The population of New Zealanders aged 65 and over is projected to increase from 15% last year to over 25% by 2068. The Residential Care Subsidy (“Subsidy”) is government-funding to assist those living in a rest home or hospital-level care pay for their residential care fees. This article aims to assist people who wish to understand how their asset planning may affect their eligibility for the Subsidy.
The Ministry of Social Development (MSD) is responsible for assessing applications and determining whether an applicant qualifies for the Subsidy. When considering an application MSD will conduct a financial means assessment to determine whether the applicant qualifies under the prescribed eligibility thresholds.
The financial means assessment is two-pronged:
Firstly, MSD will assess the value of assets owned by the applicant (“the asset threshold”). If the value of the applicant’s assets is under the asset threshold, then the applicant qualifies;
Secondly, MSD consider their income . This is to determine the amount that a person is required to contribute to the cost of their care.
This article focuses on the asset thresholds. Currently, these are:
If an applicant is single, or has a partner also in care:
Up to the value of $224,654.00 including the value of the family home and vehicle.
If an applicant has a partner who is not in care:
Either, up to a value of $123,025.00 excluding the value of the family home, vehicle, pre-paid funeral up to $10,000 and various other exempt assets;
Or, up to a value of $224,654.00 including the value of the family home, vehicle and all other assets.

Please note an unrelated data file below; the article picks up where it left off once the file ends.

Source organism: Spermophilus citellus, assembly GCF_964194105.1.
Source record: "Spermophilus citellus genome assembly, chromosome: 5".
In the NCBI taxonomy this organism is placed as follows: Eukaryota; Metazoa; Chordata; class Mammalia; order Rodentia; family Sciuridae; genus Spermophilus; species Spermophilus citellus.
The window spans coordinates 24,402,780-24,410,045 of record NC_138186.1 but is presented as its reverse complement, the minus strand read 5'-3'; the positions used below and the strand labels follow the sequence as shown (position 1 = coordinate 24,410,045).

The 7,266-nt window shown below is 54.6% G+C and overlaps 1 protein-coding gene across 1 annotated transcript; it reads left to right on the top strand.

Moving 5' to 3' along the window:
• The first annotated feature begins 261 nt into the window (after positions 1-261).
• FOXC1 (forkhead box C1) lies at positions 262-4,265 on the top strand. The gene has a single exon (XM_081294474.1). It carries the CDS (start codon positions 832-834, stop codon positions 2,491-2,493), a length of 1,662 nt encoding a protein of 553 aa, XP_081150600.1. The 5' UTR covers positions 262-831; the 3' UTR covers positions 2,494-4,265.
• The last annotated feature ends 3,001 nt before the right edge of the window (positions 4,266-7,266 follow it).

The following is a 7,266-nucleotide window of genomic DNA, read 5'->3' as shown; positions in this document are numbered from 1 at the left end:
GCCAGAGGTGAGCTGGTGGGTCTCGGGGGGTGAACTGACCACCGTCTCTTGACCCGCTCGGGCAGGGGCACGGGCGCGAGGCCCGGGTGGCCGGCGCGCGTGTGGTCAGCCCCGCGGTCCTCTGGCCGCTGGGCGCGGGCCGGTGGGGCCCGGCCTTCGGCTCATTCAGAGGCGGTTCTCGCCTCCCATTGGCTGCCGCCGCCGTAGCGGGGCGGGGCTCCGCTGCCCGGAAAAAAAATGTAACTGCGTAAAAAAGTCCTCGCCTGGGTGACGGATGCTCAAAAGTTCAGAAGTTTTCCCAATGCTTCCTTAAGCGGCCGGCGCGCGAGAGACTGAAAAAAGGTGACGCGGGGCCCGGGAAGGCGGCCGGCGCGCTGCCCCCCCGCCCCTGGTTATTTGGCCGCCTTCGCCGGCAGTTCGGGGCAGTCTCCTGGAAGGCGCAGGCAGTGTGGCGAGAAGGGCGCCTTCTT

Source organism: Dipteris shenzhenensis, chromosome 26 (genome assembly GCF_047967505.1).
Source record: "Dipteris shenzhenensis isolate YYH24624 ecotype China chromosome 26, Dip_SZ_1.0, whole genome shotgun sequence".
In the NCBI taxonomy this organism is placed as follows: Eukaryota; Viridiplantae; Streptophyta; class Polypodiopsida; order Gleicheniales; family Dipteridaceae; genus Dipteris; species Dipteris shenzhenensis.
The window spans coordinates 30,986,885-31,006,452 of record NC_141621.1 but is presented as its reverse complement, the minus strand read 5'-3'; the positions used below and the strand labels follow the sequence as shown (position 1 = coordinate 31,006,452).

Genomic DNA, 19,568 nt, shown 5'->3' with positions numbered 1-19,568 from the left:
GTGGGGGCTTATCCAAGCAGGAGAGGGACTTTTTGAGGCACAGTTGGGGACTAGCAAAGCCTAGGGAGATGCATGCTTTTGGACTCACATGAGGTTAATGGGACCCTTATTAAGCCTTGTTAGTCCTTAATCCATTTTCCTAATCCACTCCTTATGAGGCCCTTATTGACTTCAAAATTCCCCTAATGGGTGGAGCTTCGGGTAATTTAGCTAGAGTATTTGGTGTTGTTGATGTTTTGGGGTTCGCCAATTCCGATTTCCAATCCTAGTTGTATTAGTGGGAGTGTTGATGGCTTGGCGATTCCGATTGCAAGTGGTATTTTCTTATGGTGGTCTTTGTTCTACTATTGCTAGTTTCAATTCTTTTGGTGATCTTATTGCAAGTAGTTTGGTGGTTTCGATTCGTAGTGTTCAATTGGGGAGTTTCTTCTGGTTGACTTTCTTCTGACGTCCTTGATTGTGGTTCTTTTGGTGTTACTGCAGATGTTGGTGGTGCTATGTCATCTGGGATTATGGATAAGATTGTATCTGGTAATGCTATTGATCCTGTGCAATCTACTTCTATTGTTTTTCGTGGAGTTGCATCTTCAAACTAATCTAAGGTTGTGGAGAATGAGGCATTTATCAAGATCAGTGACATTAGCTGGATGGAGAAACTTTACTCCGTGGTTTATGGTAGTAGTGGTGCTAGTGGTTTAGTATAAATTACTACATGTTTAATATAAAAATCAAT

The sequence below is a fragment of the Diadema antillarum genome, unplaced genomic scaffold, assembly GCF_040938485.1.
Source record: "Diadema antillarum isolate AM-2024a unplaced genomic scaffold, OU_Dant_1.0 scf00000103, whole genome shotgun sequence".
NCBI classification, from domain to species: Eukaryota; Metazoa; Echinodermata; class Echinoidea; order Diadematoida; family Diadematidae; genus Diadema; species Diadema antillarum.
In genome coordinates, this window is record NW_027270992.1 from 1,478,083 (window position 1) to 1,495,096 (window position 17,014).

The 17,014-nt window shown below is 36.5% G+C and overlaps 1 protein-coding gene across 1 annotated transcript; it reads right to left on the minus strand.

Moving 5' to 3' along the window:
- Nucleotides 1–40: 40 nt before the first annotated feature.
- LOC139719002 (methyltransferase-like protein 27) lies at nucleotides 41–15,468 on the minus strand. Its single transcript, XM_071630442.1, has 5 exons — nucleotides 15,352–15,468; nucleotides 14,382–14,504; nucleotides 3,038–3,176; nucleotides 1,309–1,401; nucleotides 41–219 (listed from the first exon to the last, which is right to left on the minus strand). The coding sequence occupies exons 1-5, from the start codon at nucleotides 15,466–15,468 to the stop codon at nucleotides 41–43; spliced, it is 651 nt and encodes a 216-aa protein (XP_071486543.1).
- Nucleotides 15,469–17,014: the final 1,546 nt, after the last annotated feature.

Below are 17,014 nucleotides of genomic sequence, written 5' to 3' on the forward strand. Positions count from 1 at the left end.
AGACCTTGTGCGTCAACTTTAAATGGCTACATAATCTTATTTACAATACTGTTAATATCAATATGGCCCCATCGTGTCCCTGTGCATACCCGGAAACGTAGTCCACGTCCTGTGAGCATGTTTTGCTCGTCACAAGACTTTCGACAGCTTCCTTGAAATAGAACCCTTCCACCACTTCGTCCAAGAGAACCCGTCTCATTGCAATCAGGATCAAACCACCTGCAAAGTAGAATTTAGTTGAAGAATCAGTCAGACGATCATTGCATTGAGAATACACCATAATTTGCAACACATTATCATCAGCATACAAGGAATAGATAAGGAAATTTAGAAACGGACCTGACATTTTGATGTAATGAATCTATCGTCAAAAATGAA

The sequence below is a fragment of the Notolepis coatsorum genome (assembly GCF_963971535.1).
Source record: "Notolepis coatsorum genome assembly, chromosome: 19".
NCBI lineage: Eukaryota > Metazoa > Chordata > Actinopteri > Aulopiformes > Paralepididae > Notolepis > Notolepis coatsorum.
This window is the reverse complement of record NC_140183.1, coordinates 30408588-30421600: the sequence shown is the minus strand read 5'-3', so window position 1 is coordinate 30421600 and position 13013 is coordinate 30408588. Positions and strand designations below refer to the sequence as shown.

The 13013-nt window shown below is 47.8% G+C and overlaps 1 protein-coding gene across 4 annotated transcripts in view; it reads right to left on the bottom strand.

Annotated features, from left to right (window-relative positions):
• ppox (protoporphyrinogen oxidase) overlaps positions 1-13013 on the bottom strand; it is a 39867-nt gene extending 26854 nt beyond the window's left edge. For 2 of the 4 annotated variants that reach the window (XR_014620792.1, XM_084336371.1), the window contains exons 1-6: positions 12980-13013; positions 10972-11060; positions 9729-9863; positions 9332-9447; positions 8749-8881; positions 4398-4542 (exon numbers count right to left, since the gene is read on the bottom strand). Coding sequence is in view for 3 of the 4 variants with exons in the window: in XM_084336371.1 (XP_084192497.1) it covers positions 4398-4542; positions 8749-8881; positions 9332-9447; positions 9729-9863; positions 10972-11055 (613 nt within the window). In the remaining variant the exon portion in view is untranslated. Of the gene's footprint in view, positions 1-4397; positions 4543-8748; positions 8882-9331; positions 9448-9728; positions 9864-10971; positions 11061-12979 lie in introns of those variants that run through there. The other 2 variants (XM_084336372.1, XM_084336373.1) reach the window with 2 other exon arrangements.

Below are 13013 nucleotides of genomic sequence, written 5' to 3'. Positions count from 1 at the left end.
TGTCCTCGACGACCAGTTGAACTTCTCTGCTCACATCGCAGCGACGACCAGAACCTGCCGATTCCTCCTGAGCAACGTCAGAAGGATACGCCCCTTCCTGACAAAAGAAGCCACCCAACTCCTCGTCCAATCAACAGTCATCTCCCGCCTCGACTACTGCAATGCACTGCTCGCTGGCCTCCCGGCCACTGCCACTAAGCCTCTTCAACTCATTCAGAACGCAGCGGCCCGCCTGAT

The choice between a or b is the decision of the applicant.
If the applicant’s assets exceed these thresholds, they will be responsible for paying their own care fees until their assets fall beneath the threshold, at which point they may wish to reapply. The Subsidy does not operate on a sliding scale: an applicant either does or does not qualify.
MSD will consider the history of an applicant’s gifting of assets (“gifting”) to assess whether or not it considers the applicant has engaged in “excess gifting” to deprive themselves of assets with the purpose of qualifying for the Subsidy.
Gifting includes the common usage of the word and also the forgiveness of debts, including to a Trust. If an asset, such as a family home, is transferred to a Trust, the Trust owes the transferors the value of that asset. This debt is “paid off” without exchange of funds, but rather by forgiveness of the debt.
The MSD gifting thresholds are:
Within the five years before applying for the Subsidy (“the gifting period”) up to $6,000.00 per year per couple, or, in the case of a single person, per person.
In the period prior to the gifting period, a couple or single person may gift up to $27,000.00 per year.
If an applicant has transferred an asset to a Trust and has not completed forgiving the debt, the outstanding value is considered a personal asset. Furthermore, if an applicant has gifted in excess of the gifting thresholds, the value of the excess gifting over the gifting threshold may also be considered a personal asset.
The Residential Care Subsidy regime, including the permissible asset, income and gifting thresholds, is prescribed by regulations which are subject to change. Accordingly, there is no guarantee that any asset planning within the current permissible limits, would mean an applicant qualifies for the Subsidy.
There are many good reasons for settling a Trust but qualifying for a Subsidy may not be one of them. However, if a would-be applicant has settled a Trust, it is advisable for them to consult their lawyer review and discuss their asset planning in terms of the Subsidy regime.